Alberta has nearly all the ingredients to lead the energy transition around the world, adding tens of billions to GDP and tens of thousands of new jobs, according to a new study. But the province is facing internal and external challenges in the face of a closing window.
Business-as-usual projections show the province’s economy could grow by $4 billion and 20,000 jobs by 2050. If increased focus is given to cleantech, $61 billion in GDP growth and 170,000 new jobs could be created.
That focus would require capital investments. The study’s analysis estimates a path to net zero would need $2.1 billion in annual investments by 2030, increasing to $5.5 billion by 2040.
The study was commissioned for Calgary Economic Development and Edmonton Global.
Calgary Mayor Jyoti Gondek said the study was clear reason for governments to further enable work in clean and decarbonizing technologies such as carbon capture, hydrogen, electrification, digitalization and ag-tech.
“When we can exponentially increase the number of jobs and GDP, why wouldn’t we focus on this?” she said. “So for me, this is really the ability to take some empirical evidence to other orders of government as well as capital markets and say, ‘Please come to Calgary, we have opportunity for you. And this is what we can do in terms of energy transformation, if you invest in us.’”
A previous study showed every dollar of capital investment in cleantech would yield $2.90 in GDP in 2020, tapering down to $2.54 by 2030.
The report said the existing policy and regulatory environment – and a lack of consistency in those areas – are threats to the entire cleantech ecosystem.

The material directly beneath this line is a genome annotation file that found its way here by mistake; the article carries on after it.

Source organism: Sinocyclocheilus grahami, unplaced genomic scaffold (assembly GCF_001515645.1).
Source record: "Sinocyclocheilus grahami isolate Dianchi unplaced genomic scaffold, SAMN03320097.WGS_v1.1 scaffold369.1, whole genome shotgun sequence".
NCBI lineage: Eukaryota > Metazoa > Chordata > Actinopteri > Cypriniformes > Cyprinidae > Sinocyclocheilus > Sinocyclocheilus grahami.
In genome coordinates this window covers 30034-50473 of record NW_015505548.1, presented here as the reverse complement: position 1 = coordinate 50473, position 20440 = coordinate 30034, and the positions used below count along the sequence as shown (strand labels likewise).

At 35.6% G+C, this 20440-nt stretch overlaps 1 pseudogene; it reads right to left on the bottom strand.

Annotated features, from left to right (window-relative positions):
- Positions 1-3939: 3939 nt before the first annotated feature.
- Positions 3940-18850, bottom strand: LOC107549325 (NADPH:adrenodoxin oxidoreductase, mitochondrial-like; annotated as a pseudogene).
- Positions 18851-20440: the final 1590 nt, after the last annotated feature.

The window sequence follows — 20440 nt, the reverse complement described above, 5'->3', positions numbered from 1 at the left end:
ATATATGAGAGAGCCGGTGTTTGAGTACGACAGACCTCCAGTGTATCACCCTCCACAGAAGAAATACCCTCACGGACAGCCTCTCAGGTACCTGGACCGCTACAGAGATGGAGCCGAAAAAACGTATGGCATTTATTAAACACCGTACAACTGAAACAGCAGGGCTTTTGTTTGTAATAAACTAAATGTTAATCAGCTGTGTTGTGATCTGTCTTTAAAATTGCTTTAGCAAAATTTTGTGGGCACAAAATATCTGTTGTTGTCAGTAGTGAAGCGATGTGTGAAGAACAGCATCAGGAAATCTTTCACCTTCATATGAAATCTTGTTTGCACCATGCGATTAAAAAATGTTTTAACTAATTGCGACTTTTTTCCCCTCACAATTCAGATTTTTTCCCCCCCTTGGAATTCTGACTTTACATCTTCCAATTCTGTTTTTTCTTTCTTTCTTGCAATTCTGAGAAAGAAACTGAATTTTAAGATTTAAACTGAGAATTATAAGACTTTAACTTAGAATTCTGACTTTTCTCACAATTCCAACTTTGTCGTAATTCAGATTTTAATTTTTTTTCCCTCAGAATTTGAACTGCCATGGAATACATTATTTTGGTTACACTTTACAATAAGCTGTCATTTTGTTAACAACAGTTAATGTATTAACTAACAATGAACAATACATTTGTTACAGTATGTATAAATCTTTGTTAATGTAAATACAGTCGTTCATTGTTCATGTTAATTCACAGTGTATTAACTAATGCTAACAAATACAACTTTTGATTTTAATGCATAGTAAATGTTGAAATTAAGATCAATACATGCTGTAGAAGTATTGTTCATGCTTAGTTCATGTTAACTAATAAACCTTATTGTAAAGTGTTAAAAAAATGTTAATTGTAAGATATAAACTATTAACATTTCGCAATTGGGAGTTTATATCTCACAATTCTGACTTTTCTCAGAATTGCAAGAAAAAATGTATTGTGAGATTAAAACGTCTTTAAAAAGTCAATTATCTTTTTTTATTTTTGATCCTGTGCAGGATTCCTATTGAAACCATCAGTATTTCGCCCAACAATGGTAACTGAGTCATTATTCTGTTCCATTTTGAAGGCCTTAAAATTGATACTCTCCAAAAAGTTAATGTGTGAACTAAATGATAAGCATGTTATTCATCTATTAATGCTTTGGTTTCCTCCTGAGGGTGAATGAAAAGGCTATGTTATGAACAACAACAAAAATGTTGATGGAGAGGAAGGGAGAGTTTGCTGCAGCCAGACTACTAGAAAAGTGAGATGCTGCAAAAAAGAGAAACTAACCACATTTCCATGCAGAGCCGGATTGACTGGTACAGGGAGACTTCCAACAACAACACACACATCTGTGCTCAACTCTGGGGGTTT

“From a policy standpoint, there is no unified or clear policy directives towards an overarching net zero or decarbonization target, resulting in the continued fragmentation of Alberta’s cleantech and action toward net zero,” the report reads. “Policy uncertainty (e.g., Energy Efficiency Alberta cancellation, coal phase-out hesitation) and cancellation of investment mechanisms (such as Investor Tax Credits) with changes in provincial or federal government are contributing to an uncertain investment environment.”
CED interim president and CEO Brad Parry said he had not received any feedback from the provincial government by midday Tuesday.
“It’s an important document that I think we do need to have alignment across all levels (of government) to make this work,” he said.
The study looked at existing cleantech companies in the province.
It noted that of the 945 companies included in the study, 462 were headquartered in Calgary and 429 in the Edmonton metro region.
Edmonton’s strengths lay in AI and machine learning, research ecosystem, and the existing manufacturing hub that features a hub for hydrogen and carbon capture, utilization and sequestration.
Calgary’s innovation culture and existing cohort of high-tech and STEM workers, along with a high number of head offices per capita, makes it attractive for cleantech development. The southern city’s ag-tech expertise with nearby post-secondary research was also highlighted.
But both the report and Calgary’s mayor are not looking to bring in past rivalries to address this challenge of decarbonization.
“In my experience with other mayors across Alberta, there’s a great interest in making sure that we’re creating strong corridors where we can leverage off of each other’s strengths,” Gondek said, noting the mayors of Edmonton, Grande Prairie, Medicine Hat and Lethbridge have all expressed interest in collaboration.
“They’re all very interested in seeing what we can do from regional perspectives.”
Speaking from the World Petroleum Congress in Houston, Texas, Gondek said the idea of a collaborative approach to net zero is also present among industry.
“One of the common themes that I’ve heard in the sessions we’ve attended today, from companies like Repsol and other major players, is that the time for competitiveness between companies has to be put aside. It’s time for collaboration,” the mayor said.
With more and more international industries and governments getting on board with net-zero goals, there is the possibility that Alberta’s potential could go untapped if action isn’t taken.
“I don’t think anyone’s gonna eat our lunch on this,” Parry said. “Not only do we have the right pieces in place, now we have the right attitude. And we have the desire to make this happen.”